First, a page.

Referring to FIG. 1, the end member 10 for a container (not shown) has a seaming curl 12, a chuckwall 14, a transition wall 16, and central panel wall 18. The container is typically a drawn and ironed metal can such as the common beer and beverage containers, usually constructed from a thin sheet of aluminum or steel that is delivered from a large roll called coil stock of roll stock. End closures for such containers are also typically constructed from a cut edge of thin sheet of aluminum or steel delivered from coil stock, formed into blank end, and manufactured into a finished end by a process often referred to as end conversion. In the embodiment shown in the Figures, the end member 10 is joined to a container by a seaming curl 12 which is joined to a mating curl of the container. The seaming curl 12 of the end closure 10 is integral with the chuckwall 14 which is joined to an outer peripheral edge portion 20 of the central panel 18 by the transition wall 16. This type of means for joining the end member 10 to a container is presently the typical means for joining used in the industry, and the structure described above is formed in the process of forming the blank end from a cut edge of metal sheet, prior to the end conversion process. However, other means for joining the end member 10 to a container may be employed with the present invention.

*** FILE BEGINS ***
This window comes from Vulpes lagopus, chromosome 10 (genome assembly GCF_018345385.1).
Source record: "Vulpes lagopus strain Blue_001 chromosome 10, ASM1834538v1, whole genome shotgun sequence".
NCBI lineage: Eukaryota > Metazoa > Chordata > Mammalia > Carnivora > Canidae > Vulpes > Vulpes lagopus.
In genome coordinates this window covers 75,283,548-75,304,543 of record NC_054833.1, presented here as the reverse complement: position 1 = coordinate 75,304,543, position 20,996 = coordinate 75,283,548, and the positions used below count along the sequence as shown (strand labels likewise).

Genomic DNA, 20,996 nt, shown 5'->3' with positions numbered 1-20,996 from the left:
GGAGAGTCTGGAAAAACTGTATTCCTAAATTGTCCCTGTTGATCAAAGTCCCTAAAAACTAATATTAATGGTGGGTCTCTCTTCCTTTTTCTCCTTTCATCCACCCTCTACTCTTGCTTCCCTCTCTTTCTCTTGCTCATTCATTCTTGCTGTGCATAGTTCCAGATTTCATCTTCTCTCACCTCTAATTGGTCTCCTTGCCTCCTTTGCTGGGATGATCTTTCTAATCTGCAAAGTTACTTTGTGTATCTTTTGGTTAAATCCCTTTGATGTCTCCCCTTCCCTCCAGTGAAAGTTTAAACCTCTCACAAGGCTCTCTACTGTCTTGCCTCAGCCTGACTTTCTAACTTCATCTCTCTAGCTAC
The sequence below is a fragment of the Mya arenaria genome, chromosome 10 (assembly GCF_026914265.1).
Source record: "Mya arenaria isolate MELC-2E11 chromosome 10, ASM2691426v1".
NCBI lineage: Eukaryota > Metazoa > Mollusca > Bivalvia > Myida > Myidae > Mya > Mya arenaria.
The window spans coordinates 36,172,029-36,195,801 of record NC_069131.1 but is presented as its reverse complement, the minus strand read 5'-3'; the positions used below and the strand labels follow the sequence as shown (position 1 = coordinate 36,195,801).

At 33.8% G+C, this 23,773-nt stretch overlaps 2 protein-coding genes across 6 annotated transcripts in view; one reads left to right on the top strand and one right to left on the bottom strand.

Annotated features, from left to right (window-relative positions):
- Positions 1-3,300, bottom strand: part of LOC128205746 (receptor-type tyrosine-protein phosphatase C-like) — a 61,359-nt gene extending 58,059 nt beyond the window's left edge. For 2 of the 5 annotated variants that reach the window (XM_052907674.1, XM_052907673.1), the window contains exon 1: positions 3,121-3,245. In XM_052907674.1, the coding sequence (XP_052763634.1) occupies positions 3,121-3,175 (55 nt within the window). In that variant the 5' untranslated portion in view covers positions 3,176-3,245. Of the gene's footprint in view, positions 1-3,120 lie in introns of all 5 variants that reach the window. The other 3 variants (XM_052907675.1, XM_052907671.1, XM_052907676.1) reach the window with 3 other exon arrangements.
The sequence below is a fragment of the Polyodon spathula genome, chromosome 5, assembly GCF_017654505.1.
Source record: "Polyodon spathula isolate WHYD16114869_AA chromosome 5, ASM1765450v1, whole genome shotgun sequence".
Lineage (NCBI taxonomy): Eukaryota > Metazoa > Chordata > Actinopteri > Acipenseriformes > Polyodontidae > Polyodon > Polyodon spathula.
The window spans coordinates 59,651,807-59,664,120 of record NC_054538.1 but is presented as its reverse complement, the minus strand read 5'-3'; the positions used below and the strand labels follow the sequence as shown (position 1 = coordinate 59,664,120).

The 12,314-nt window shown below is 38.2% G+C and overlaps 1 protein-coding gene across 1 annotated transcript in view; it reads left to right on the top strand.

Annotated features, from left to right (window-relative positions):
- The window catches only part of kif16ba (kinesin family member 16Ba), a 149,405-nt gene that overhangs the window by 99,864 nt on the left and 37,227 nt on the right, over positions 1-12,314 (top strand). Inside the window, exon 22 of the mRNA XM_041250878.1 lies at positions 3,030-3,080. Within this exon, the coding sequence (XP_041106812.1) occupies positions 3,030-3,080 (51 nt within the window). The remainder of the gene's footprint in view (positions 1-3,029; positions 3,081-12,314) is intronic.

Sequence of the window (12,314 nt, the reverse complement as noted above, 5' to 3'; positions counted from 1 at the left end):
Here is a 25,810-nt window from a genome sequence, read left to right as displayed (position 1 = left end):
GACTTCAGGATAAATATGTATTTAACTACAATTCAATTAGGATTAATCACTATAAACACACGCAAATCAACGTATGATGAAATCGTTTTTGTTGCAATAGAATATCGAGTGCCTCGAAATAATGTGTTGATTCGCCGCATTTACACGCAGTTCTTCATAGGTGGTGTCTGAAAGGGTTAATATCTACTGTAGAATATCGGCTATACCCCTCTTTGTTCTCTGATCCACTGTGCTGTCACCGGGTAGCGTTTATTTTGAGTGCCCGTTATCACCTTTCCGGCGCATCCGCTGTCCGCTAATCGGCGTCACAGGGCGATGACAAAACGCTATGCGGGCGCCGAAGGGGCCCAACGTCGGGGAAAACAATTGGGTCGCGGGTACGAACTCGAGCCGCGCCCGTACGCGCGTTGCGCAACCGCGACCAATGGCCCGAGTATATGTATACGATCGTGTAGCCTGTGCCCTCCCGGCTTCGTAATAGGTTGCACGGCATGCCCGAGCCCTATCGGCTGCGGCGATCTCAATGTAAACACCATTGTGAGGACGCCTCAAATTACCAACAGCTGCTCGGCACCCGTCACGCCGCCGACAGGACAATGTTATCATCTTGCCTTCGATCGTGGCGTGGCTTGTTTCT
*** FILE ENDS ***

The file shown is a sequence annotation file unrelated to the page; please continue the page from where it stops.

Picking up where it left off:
The central panel 18 has a displaceable closure member or, as shown in FIG. 1, a tear panel 22 defined by a curvilinear frangible score 24 and a non-frangible hinge segment 26. The hinge segment 26 is defined by a generally straight line between a first end 28 and a second end 30 of the frangible score 24. The tear panel 22 of the central panel 18 may be opened, that is the frangible score 24 may be severed and the tear panel 22 displaced at an angular orientation relative to the remaining portion of the central panel 18, while the tear panel 22 remains hingedly connected to the central panel 18 through the hinge segment 26. In this opening operation, the tear panel 22 is displaced at an angular deflection, as it is opened by being displaced away from the plane of the panel 18.